Three years down the line and it seems companies are still struggling to get to grips with GDPR, with new figures claiming that less than half (42%) of firms that have fallen victim to a data breach have reported it to the Information Commissioner’s Office.
A new report from cybersecurity firm CrowdStrike, based on a poll of 500 decision-makers in the UK found that the number of reported breaches rose in the past 36 months, but many firms still chose to keep it under their hats.
The report also highlights how UK decision-makers feel about their organisation’s cybersecurity posture. Almost half (46%) believe their business is a target, and two-thirds (67%) consider themselves prepared for the aftermath. Meanwhile, about a third (36%) have specific protocols prepared, in case of a breach.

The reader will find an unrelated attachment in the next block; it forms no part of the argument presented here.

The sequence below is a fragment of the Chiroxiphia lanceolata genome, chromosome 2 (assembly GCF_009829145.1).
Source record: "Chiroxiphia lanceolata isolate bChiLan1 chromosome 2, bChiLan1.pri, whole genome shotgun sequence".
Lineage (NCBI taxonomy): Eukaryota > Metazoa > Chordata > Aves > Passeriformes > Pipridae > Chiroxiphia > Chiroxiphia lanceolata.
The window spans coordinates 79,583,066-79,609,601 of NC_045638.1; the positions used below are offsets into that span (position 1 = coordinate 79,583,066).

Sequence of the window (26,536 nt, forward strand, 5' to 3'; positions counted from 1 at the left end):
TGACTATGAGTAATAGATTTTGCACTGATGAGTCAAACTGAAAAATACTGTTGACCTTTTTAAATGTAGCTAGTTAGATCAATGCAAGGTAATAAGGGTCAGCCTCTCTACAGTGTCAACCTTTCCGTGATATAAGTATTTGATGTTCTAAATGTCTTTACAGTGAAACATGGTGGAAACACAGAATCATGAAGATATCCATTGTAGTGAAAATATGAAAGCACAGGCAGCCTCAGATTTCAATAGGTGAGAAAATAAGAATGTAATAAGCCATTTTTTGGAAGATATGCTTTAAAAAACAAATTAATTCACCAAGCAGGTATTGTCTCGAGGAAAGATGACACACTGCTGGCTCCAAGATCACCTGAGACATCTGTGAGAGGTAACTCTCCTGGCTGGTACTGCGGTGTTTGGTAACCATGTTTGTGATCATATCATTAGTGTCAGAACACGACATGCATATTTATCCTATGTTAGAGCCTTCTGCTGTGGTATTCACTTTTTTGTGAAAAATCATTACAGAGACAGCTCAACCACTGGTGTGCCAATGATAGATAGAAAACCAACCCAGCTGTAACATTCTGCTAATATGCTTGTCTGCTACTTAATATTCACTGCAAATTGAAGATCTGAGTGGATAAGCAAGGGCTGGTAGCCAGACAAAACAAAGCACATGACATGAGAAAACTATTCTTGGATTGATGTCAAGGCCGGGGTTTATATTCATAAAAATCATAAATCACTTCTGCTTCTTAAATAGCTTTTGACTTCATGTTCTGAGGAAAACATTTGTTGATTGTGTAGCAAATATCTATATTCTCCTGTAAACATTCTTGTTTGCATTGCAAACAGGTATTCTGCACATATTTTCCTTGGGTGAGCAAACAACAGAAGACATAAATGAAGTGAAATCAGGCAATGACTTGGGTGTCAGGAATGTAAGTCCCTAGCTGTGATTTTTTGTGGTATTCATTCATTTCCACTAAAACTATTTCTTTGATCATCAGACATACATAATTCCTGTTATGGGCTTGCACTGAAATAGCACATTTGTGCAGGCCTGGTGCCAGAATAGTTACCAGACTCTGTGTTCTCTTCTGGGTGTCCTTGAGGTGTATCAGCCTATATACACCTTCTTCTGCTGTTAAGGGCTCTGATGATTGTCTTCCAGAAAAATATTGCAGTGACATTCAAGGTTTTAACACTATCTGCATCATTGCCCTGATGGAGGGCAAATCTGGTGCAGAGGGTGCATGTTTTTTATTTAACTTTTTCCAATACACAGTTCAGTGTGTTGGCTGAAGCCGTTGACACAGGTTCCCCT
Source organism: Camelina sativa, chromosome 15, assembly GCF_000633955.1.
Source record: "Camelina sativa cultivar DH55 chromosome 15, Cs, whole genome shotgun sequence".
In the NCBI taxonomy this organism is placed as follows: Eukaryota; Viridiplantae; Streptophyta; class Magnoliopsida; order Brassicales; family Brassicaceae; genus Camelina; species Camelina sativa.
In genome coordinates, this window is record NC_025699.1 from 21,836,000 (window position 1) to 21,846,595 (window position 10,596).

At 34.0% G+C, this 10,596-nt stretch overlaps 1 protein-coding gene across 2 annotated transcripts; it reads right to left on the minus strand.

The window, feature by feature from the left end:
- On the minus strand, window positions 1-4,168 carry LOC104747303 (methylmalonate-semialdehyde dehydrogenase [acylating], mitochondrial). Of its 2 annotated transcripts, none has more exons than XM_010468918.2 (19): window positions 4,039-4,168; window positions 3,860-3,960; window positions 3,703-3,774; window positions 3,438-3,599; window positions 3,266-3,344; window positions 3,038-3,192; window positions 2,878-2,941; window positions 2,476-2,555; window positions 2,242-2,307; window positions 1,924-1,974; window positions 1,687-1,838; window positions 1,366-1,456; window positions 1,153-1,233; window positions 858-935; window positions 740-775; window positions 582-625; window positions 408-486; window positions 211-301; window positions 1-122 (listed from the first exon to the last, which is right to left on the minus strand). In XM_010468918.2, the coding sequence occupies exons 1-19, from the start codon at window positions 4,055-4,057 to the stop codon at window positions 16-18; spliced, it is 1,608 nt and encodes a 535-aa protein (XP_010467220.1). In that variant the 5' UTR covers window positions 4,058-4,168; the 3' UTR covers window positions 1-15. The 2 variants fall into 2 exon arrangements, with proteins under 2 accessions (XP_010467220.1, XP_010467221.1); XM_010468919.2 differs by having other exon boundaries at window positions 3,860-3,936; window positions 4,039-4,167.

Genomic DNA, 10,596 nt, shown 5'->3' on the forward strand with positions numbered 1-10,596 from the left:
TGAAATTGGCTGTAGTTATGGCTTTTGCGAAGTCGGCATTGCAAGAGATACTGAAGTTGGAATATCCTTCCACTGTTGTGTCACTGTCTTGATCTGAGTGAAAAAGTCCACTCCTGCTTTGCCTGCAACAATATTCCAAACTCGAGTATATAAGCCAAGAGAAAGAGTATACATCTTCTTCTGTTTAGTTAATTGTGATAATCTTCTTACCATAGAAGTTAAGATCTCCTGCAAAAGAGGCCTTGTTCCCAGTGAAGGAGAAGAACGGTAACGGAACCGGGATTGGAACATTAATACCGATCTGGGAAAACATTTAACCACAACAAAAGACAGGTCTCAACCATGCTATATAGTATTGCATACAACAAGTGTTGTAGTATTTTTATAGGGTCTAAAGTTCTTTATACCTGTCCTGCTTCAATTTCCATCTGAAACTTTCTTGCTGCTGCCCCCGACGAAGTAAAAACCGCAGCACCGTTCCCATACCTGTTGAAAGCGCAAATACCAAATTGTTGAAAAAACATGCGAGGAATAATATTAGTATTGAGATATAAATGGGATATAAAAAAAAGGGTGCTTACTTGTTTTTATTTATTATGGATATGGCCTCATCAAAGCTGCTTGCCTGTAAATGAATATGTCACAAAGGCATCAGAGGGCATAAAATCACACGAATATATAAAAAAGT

CrowdStrike claims most businesses either do not know, or underestimate how much they could be fined for a breach of GDPR. Although the ICO has hardly been handing out fines willy-nilly for breaches of the regulation, its £20m penalty against British Airways remains one of the biggest across Europe. Bizarrely, some companies do not even think GDPR still applies in the UK since Brexit.
Not that the findings are without precedent; back in 2019, a report by nCipher Security revealed that three-fifths (61%) of tech leaders in the UK said they would gladly cover up a data breach if they could escape fines. C-level executives were even more eager, with nearly three-quarters (71%) of them claiming they would happily keep quiet to avoid regulatory action.
This is despite the fact that in 2018 Uber was whacked with fines of more than £900,000 by UK and Dutch regulators for showing “complete disregard” for the personal information of both customers and drivers after it covered up a 2016 hack attack for over a year.
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